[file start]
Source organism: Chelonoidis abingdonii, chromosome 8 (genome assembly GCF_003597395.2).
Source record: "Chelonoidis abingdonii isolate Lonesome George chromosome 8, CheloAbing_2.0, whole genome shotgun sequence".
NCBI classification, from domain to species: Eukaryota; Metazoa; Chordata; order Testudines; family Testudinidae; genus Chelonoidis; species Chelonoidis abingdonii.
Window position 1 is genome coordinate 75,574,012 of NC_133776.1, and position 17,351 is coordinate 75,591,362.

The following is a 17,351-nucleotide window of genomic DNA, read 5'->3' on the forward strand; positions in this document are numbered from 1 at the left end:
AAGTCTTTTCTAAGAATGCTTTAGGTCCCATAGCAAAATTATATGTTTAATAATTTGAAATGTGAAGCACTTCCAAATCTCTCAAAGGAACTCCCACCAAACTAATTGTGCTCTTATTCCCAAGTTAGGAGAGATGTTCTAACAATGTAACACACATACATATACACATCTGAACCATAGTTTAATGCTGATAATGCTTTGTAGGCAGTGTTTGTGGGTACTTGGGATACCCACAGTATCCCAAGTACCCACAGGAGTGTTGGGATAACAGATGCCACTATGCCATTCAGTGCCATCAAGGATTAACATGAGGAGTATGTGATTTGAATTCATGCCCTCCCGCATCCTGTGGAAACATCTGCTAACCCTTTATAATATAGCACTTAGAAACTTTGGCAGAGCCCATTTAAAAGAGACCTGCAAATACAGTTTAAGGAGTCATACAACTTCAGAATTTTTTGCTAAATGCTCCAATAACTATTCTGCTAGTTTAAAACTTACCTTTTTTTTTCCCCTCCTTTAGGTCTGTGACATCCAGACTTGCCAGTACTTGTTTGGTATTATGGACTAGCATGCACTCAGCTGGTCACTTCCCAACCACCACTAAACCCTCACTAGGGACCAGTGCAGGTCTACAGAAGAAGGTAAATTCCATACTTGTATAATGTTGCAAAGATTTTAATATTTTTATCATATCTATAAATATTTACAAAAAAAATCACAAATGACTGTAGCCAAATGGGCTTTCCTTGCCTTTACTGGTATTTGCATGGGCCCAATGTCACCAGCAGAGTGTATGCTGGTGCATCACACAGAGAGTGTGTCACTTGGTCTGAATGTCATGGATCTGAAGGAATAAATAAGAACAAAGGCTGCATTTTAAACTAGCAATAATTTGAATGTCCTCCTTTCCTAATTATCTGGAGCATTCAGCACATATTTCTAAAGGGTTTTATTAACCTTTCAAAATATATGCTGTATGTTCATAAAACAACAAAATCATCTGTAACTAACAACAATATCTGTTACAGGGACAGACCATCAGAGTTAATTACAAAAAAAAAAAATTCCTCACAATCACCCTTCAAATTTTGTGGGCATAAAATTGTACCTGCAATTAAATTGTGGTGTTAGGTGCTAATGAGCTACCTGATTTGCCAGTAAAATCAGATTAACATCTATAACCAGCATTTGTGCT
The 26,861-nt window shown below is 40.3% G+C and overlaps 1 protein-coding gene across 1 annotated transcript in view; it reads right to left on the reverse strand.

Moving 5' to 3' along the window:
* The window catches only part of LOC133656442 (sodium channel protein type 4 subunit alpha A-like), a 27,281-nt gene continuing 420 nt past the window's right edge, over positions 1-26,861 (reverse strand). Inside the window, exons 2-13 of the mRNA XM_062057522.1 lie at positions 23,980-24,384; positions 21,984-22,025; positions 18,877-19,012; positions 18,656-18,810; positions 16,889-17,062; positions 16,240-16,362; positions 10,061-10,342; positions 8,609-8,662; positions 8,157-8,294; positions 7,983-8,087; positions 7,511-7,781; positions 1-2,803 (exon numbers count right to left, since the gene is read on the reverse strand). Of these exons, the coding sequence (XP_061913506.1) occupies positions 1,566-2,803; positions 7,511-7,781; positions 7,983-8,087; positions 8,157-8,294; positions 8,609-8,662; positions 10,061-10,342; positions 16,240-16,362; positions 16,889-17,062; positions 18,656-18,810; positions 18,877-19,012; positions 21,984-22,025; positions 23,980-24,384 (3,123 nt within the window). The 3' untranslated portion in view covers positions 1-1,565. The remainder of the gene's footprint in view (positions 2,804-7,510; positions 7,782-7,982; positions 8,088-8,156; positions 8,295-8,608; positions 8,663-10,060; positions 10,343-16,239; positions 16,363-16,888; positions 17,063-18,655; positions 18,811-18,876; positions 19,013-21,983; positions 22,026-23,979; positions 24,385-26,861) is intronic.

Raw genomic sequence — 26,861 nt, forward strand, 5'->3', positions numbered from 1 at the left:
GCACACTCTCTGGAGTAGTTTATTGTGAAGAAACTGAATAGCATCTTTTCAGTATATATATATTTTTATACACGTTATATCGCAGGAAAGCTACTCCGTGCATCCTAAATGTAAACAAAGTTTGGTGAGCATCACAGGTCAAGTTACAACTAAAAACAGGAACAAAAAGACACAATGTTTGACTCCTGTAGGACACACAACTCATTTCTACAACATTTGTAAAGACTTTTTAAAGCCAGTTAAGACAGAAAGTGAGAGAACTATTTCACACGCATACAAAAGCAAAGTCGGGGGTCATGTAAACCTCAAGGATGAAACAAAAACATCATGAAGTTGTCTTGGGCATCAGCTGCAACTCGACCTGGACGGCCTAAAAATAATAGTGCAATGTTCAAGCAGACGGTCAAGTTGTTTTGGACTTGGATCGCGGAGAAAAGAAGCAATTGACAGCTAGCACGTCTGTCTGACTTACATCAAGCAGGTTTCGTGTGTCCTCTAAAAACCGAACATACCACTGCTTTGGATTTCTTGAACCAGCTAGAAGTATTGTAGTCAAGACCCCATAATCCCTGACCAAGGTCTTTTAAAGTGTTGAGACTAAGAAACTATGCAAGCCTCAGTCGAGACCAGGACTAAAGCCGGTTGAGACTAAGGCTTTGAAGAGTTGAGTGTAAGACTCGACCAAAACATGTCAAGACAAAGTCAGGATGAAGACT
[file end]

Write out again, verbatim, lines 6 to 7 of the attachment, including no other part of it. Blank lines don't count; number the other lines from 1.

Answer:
AAGTCTTTTCTAAGAATGCTTTAGGTCCCATAGCAAAATTATATGTTTAATAATTTGAAATGTGAAGCACTTCCAAATCTCTCAAAGGAACTCCCACCAAACTAATTGTGCTCTTATTCCCAAGTTAGGAGAGATGTTCTAACAATGTAACACACATACATATACACATCTGAACCATAGTTTAATGCTGATAATGCTTTGTAGGCAGTGTTTGTGGGTACTTGGGATACCCACAGTATCCCAAGTACCCACAGGAGTGTTGGGATAACAGATGCCACTATGCCATTCAGTGCCATCAAGGATTAACATGAGGAGTATGTGATTTGAATTCATGCCCTCCCGCATCCTGTGGAAACATCTGCTAACCCTTTATAATATAGCACTTAGAAACTTTGGCAGAGCCCATTTAAAAGAGACCTGCAAATACAGTTTAAGGAGTCATACAACTTCAGAATTTTTTGCTAAATGCTCCAATAACTATTCTGCTAGTTTAAAACTTACCTTTTTTTTTCCCCTCCTTTAGGTCTGTGACATCCAGACTTGCCAGTACTTGTTTGGTATTATGGACTAGCATGCACTCAGCTGGTCACTTCCCAACCACCACTAAACCCTCACTAGGGACCAGTGCAGGTCTACAGAAGAAGGTAAATTCCATACTTGTATAATGTTGCAAAGATTTTAATATTTTTATCATATCTATAAATATTTACAAAAAAAATCACAAATGACTGTAGCCAAATGGGCTTTCCTTGCCTTTACTGGTATTTGCATGGGCCCAATGTCACCAGCAGAGTGTATGCTGGTGCATCACACAGAGAGTGTGTCACTTGGTCTGAATGTCATGGATCTGAAGGAATAAATAAGAACAAAGGCTGCATTTTAAACTAGCAATAATTTGAATGTCCTCCTTTCCTAATTATCTGGAGCATTCAGCACATATTTCTAAAGGGTTTTATTAACCTTTCAAAATATATGCTGTATGTTCATAAAACAACAAAATCATCTGTAACTAACAACAATATCTGTTACAGGGACAGACCATCAGAGTTAATTACAAAAAAAAAAAATTCCTCACAATCACCCTTCAAATTTTGTGGGCATAAAATTGTACCTGCAATTAAATTGTGGTGTTAGGTGCTAATGAGCTACCTGATTTGCCAGTAAAATCAGATTAACATCTATAACCAGCATTTGTGCT
The 26,861-nt window shown below is 40.3% G+C and overlaps 1 protein-coding gene across 1 annotated transcript in view; it reads right to left on the reverse strand.